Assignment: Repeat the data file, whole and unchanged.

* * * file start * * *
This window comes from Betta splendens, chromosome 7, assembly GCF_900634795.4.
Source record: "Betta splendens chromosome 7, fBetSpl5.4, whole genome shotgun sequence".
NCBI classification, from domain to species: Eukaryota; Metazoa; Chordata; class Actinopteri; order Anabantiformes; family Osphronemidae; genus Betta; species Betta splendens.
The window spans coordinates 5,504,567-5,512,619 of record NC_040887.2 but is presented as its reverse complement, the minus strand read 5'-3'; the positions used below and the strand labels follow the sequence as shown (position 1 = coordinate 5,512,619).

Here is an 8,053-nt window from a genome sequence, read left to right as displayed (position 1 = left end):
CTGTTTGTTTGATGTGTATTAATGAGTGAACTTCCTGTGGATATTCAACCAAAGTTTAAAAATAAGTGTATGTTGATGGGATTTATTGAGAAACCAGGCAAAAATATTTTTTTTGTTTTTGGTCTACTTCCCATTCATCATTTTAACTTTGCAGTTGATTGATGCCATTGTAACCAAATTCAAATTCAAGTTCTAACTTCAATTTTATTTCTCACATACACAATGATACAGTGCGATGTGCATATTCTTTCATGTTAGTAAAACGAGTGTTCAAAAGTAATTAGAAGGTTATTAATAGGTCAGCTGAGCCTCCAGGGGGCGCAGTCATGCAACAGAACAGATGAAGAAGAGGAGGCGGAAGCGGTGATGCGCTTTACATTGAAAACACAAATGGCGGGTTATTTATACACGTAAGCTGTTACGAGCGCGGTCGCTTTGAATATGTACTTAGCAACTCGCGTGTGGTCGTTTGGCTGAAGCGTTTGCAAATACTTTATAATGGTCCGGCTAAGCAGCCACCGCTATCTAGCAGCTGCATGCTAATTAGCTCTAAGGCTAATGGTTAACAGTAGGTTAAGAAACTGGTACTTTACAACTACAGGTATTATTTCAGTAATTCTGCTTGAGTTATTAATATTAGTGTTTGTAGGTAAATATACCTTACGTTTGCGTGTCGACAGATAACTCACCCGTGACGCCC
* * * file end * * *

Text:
This window comes from Betta splendens, chromosome 7, assembly GCF_900634795.4.
Source record: "Betta splendens chromosome 7, fBetSpl5.4, whole genome shotgun sequence".
NCBI classification, from domain to species: Eukaryota; Metazoa; Chordata; class Actinopteri; order Anabantiformes; family Osphronemidae; genus Betta; species Betta splendens.
The window spans coordinates 5,504,567-5,512,619 of record NC_040887.2 but is presented as its reverse complement, the minus strand read 5'-3'; the positions used below and the strand labels follow the sequence as shown (position 1 = coordinate 5,512,619).

Here is an 8,053-nt window from a genome sequence, read left to right as displayed (position 1 = left end):
CTGTTTGTTTGATGTGTATTAATGAGTGAACTTCCTGTGGATATTCAACCAAAGTTTAAAAATAAGTGTATGTTGATGGGATTTATTGAGAAACCAGGCAAAAATATTTTTTTTGTTTTTGGTCTACTTCCCATTCATCATTTTAACTTTGCAGTTGATTGATGCCATTGTAACCAAATTCAAATTCAAGTTCTAACTTCAATTTTATTTCTCACATACACAATGATACAGTGCGATGTGCATATTCTTTCATGTTAGTAAAACGAGTGTTCAAAAGTAATTAGAAGGTTATTAATAGGTCAGCTGAGCCTCCAGGGGGCGCAGTCATGCAACAGAACAGATGAAGAAGAGGAGGCGGAAGCGGTGATGCGCTTTACATTGAAAACACAAATGGCGGGTTATTTATACACGTAAGCTGTTACGAGCGCGGTCGCTTTGAATATGTACTTAGCAACTCGCGTGTGGTCGTTTGGCTGAAGCGTTTGCAAATACTTTATAATGGTCCGGCTAAGCAGCCACCGCTATCTAGCAGCTGCATGCTAATTAGCTCTAAGGCTAATGGTTAACAGTAGGTTAAGAAACTGGTACTTTACAACTACAGGTATTATTTCAGTAATTCTGCTTGAGTTATTAATATTAGTGTTTGTAGGTAAATATACCTTACGTTTGCGTGTCGACAGATAACTCACCCGTGACGCCC